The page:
An author whose debut novel, The Navigation Log, garnered him comparisons with Waugh and Maugham, Martin Corrick now returns with a story even more dazzling. By Chance is both suspenseful and thought-provoking, a philosophical tale that is rivetingly readable.“The events that resulted in Bolsover’s presence at the Alpha Hotel are closely related to his memories of his wife.” James Watson Bolsover is an apparently normal middle-aged man, a shy yet soulful engineer turned technical writer who for many years shared a passionate marriage with his lovely wife, Katherine. Bolsover’s wife and his deep interest in his work made his life perfect, but then–by chance, misfortune, bad luck–he lost Katherine and, with her, his innocence. Now he travels by sea to a remote island and checks into what seems to be an ordinary hotel; in this safe haven he hopes to understand the past and start afresh. But we quickly discover that all of the hotel’s occupants, like Bolsover himself, have uncertain histories: All of them are “someone else,” seeking to leave their former lives behind.As Bolsover grows accustomed to his new surroundings–and close to a new woman–the truth of his life trickles out like blood from a wound. He is not quite the simple fellow he seems, but a man who has carefully shielded his own history not only from others but also from himself. Culpability, identity, morality, and luck–all these play a part in a story that echoes our own lives. Writing in terse, elegant, and irresistible prose, Martin Corrick proves himself a new British master. By Chance is an unforgettable novel that combines intelligence with emotion, and lingers in the mind. Praise for Martin Corrick’s The Navigation Log:“Deeply moving . . . This remarkable first novel owes the maturity of its tone . . . to an elegiac vision that reaches beyond death to [a] powerful network of connections that encircle the present and the past.”–The New York Times Book Review“The main delight of this book is its loving re-creation of time and place. Corrick has an uncanny ability to enter into the life of the thirties and to draw out details that reveal both the sweetness and the blandness of country life.”–Baltimore SunThe Navigation Log flies like an arrow, swift and true. You may weep, but you will also thrill.”–James Salter, author of Last Night“Corrick’s ear for dialogue . . . adds humour and pace to the account of parallel lives in the realms of earth and sky.”–The Times Literary Supplement“Carefully crafted in the manner of Waugh and Maugham . . . rich with period ambience and dry wit.”–Publishers Weekly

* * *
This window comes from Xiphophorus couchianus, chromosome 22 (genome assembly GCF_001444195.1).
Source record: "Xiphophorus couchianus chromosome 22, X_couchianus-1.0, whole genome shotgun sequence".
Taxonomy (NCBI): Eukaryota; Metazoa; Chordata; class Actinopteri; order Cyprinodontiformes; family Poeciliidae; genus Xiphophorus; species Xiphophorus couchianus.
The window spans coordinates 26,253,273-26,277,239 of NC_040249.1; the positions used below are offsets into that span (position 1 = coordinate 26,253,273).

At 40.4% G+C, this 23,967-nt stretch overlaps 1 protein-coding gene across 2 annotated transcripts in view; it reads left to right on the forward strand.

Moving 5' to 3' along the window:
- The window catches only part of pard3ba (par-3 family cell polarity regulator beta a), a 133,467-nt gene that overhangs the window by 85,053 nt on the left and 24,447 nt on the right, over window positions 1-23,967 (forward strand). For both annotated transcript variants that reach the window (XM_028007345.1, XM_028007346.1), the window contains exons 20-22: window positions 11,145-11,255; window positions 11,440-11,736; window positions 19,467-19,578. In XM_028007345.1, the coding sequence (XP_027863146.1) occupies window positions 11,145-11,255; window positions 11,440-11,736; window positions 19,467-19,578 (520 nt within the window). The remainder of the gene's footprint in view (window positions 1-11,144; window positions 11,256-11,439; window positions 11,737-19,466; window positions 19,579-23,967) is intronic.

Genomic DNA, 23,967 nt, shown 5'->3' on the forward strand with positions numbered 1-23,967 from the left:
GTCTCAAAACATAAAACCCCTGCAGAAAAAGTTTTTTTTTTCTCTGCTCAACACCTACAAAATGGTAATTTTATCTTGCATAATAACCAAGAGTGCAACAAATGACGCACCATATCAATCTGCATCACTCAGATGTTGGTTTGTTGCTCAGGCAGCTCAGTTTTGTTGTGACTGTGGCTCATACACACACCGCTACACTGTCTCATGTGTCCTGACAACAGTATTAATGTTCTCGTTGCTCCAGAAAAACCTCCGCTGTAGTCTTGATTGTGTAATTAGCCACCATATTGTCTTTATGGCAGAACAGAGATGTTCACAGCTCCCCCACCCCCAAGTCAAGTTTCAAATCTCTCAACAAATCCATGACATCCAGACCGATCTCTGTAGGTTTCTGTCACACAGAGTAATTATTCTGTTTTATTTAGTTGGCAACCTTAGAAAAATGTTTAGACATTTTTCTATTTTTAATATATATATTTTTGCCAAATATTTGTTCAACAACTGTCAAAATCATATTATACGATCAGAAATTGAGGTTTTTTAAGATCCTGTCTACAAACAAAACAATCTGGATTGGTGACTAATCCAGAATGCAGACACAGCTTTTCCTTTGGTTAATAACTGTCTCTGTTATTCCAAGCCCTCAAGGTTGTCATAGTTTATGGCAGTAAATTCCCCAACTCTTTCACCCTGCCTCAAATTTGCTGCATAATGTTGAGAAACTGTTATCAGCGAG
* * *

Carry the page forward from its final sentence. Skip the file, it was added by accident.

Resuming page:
Comments:

Avarm
This was a very clean former library copy. Binding was tight and the pages were very clean. Seemed to be brand new except for the library identification.
Drelahuginn
I loved Martin Corrick's "By Chance". The narrator, James Bolsover, is a man enthralled by words and the power of words to create order out of chaos. He believes that words and the names we give to things, the list we put things on and the definitions we give them, help us through the muddle of existing. The power of words. He uses words to create understanding, both of difficult technical issues (he is an engineer) and of the really big questions, like tragedy (Bolsover struggles to define it), seduction (and desire: Bolsover struggles more) and culpability (the biggest struggle of all for our Bolsover: how much is anything our fault? Too much in some ways, too little, in others). Bolsover uses words most charmingly when he creates a beautiful, fictional place to allow his wife to bloom, much as she creates a garden to allow her flowers space and light and air to bloom. But what happens when words fail? Perhaps that is the definition of tragedy.